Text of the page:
Register to reply

GPE and KE...please help argh

by meawinner
Tags: argh, keplease
Share this thread:
meawinner
#1
May4-04, 10:42 AM
P: 11
Hi I am just finishing my AS physics coursework and just as i thought i understood it someone tells me something else. When you pick up an object i understand that it gains GPE and the amount of this depends on the height it is picked up to, hence GPE = mgh. But when you drop the object what happens to the energy? Does it all suddenly convert to KE, or when it is falling does the GPE gradually turn to KE?

In my coursework i calculated GPE and KE, assuming they should be roughly the same values and they were but then some1 said to me that they should be inversely proportional to each other.

Can some1 please help me thank-you.

meawinner
Phys.Org News Partner Physics news on Phys.org
Physical constant is constant even in strong gravitational fields
Physicists provide new insights into the world of quantum materials
Nuclear spins control current in plastic LED: Step toward quantum computing, spintronic memory, better displays
Dr Transport
#2
May4-04, 11:24 AM
Sci Advisor
PF Gold
P: 1,481
just think about conservation of energy. when the object is falling, the height changes, by virtue of energy conservation, the object gains kinetic energy.
quantum mechanic
#3
May4-04, 12:35 PM
quantum mechanic's Avatar
P: 11
If you lift a ball to some heigth h, you obtain a potential energy due to gravity that is equal to mgh. When the ball drops, the energy is gradually converted to KE, not all at once. To emphasize this point, imagine dropping the ball from heigth h. A friend catches the ball at height h/2. Since we already know the formula for potential energy due to gravity, our new potential would be equal to mgh/2. The ball still maintains an energy potential that was not converted to kinectic. All the potential energy is converted to kinetic energy at a time (only at the instantaneous moment right before impact) when h=0 after the point of release.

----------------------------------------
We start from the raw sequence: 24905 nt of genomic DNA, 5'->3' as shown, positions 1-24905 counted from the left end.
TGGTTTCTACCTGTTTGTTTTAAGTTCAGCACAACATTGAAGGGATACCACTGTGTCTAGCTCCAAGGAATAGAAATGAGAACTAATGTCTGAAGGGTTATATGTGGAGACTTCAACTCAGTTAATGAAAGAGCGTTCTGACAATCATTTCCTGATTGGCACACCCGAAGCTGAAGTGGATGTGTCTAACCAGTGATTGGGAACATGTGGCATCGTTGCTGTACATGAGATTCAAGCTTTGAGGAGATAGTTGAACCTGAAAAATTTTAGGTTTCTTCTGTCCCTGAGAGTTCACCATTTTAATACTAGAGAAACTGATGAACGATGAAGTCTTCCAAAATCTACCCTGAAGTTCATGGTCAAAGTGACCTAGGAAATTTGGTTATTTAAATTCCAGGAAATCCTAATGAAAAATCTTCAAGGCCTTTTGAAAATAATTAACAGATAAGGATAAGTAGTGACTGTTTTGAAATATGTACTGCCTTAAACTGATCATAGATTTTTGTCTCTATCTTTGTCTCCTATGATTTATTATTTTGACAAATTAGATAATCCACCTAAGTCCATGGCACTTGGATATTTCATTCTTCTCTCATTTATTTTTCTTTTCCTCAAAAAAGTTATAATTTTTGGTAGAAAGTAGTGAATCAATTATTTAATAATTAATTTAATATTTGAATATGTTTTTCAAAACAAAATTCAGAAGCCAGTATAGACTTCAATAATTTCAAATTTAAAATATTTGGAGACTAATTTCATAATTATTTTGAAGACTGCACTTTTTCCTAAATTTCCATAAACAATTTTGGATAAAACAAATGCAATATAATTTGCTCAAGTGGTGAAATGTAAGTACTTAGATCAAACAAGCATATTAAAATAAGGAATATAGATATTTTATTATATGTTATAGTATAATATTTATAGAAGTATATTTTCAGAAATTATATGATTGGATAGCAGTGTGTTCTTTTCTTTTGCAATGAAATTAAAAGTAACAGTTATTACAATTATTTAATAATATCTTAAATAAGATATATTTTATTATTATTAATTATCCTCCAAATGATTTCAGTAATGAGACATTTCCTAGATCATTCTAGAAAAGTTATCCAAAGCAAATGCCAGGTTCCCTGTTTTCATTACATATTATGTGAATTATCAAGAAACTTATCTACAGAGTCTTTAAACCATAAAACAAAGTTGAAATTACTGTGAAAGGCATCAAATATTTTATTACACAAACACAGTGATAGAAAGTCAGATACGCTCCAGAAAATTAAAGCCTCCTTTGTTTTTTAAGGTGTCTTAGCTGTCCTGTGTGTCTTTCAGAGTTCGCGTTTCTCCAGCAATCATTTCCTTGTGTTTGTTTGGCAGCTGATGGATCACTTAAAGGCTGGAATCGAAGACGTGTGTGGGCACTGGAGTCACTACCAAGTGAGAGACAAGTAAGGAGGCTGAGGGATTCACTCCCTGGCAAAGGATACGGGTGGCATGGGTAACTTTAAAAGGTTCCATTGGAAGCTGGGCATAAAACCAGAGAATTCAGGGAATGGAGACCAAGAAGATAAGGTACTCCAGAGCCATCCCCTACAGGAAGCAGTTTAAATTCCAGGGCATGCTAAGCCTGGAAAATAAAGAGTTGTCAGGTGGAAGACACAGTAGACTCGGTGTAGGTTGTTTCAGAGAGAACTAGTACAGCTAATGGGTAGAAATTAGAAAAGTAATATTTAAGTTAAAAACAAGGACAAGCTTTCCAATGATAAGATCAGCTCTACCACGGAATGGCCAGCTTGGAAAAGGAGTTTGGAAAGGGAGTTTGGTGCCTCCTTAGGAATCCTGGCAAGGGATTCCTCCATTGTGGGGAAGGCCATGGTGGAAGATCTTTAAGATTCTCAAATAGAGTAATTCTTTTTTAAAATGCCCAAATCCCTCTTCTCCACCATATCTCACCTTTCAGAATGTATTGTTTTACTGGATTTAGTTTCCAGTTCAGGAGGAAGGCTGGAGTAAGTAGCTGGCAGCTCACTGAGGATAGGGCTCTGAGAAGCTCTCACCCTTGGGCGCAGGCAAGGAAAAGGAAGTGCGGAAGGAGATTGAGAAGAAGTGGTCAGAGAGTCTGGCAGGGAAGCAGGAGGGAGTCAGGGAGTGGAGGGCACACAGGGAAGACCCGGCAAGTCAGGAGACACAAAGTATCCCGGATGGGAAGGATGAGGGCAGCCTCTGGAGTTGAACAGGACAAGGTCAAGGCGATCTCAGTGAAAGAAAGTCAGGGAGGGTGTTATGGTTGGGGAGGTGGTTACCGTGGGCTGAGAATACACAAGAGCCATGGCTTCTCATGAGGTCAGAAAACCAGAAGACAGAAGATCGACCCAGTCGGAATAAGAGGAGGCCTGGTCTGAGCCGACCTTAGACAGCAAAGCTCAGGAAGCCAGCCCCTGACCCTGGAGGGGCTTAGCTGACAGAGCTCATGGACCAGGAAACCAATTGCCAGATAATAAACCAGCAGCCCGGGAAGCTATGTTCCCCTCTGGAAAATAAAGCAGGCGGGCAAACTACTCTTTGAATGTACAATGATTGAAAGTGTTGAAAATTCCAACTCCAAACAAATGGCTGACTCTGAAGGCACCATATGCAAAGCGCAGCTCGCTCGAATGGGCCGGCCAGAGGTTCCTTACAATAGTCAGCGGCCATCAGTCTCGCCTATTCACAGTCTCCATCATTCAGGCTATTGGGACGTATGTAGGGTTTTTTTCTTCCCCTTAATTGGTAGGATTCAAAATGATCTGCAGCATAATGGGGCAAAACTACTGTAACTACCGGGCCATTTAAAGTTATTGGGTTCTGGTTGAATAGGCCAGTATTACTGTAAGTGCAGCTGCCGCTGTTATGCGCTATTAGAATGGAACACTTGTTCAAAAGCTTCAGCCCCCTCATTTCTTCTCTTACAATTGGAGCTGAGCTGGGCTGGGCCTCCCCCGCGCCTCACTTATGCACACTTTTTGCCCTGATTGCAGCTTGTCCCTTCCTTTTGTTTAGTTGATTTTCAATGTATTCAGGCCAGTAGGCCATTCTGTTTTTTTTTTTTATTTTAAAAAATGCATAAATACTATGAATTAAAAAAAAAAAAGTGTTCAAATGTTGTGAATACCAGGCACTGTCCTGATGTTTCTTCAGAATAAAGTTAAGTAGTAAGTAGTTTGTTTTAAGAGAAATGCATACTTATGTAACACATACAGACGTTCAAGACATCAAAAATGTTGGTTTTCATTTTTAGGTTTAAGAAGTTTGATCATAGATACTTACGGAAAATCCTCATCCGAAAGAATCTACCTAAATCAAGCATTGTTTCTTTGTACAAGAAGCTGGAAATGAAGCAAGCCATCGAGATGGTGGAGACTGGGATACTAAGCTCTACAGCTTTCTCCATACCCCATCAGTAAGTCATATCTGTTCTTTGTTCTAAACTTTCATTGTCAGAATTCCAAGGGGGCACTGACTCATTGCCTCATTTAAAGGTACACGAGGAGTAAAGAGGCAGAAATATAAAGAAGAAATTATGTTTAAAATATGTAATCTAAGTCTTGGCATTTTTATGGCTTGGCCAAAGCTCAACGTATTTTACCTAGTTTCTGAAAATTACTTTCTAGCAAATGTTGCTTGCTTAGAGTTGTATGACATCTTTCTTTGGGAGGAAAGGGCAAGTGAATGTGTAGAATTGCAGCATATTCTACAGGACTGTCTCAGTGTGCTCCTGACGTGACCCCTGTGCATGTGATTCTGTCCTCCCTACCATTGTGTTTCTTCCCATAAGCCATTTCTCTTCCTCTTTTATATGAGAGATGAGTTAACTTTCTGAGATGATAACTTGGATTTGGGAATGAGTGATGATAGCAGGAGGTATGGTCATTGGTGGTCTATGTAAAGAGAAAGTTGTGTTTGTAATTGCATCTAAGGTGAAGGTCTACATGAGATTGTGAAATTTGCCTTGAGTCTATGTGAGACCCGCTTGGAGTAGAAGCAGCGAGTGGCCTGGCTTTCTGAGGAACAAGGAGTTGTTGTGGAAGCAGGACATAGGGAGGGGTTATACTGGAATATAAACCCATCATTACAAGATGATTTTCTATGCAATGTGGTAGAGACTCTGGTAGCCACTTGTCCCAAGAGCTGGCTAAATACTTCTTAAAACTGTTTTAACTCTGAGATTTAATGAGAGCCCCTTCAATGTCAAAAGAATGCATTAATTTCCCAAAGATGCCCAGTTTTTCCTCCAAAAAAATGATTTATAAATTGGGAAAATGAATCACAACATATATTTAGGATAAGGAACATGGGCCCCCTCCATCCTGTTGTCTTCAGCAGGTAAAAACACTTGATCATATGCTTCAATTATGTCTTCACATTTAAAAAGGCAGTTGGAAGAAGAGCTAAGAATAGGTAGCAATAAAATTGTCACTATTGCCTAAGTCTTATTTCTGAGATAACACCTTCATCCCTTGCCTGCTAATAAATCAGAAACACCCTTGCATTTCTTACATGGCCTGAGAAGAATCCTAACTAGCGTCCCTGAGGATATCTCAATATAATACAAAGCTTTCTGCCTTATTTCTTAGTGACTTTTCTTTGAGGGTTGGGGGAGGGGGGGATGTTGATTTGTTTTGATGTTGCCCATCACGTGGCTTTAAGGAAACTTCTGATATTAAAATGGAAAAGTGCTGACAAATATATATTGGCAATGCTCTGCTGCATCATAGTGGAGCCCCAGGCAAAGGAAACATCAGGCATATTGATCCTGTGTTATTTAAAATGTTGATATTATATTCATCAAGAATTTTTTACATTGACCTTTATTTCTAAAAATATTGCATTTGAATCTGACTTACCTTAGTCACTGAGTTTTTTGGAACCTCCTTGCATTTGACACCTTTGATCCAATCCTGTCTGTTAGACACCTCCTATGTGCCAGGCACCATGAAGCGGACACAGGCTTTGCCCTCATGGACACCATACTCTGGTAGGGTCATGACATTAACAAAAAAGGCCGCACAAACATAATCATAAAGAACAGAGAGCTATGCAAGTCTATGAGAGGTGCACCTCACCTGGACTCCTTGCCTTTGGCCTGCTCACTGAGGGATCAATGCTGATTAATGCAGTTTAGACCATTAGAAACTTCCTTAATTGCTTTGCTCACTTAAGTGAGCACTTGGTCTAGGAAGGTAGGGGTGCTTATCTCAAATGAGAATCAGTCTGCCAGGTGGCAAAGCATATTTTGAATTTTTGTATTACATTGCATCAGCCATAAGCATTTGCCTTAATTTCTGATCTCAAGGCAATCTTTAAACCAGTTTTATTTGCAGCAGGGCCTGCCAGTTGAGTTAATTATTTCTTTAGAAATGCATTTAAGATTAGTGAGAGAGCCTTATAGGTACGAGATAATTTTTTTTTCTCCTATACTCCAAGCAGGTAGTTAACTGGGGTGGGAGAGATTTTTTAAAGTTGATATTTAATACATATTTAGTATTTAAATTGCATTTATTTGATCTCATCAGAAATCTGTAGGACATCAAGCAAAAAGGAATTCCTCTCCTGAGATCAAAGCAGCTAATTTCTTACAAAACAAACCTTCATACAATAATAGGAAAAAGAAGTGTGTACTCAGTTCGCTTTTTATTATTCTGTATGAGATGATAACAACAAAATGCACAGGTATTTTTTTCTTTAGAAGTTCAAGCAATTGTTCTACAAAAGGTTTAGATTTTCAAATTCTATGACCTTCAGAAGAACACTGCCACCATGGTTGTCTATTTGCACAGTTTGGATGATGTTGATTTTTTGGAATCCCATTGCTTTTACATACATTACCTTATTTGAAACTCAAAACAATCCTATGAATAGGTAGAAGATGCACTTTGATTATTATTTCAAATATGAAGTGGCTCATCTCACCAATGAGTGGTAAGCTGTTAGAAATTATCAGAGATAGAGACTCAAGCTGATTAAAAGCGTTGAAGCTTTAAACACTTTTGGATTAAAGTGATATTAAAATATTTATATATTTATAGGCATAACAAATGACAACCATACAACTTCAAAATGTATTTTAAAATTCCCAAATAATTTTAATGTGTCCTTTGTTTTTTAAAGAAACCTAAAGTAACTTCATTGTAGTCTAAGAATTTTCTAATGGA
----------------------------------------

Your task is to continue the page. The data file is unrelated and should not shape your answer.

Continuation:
arildno
#4
May4-04, 12:51 PM
Sci Advisor
HW Helper
PF Gold
P: 12,016
GPE and KE...please help argh

Quote Quote by meawinner
In my coursework i calculated GPE and KE ....
some1 said to me that they should be inversely proportional to each other.
meawinner
As are implied by Dr Transport's and quantum mechanic's replies, the conversion of potential energy into kinetic energy (or vice versa in other situations) is a gradual process.

When we have energy conservation, it means that the SUM of kinetic energy and potential energy remains equal at all times.

Those who told you that the kinetic energy should be inversely proportional to the potential energy are totally wrong; they haven't learnt the elementary distinction between a sum and a product.
Integral
#5
May4-04, 02:59 PM
Emeritus
Sci Advisor
PF Gold
Integral's Avatar
P: 7,337
The sum of the energys must remain constant. (this is a no loss system of course!)

So Total Energy = Potential Energy + Kinetic Energy

This is true at each point of the fall.


Register to reply

Related Discussions
General GRE-argh! Academic Guidance 12
Argh RE kills me. General Discussion 2
Trying to factor a polynomial General Math 0
Masterphysics again, ARGH! Introductory Physics Homework 1
ARGH Bad night! General Discussion 5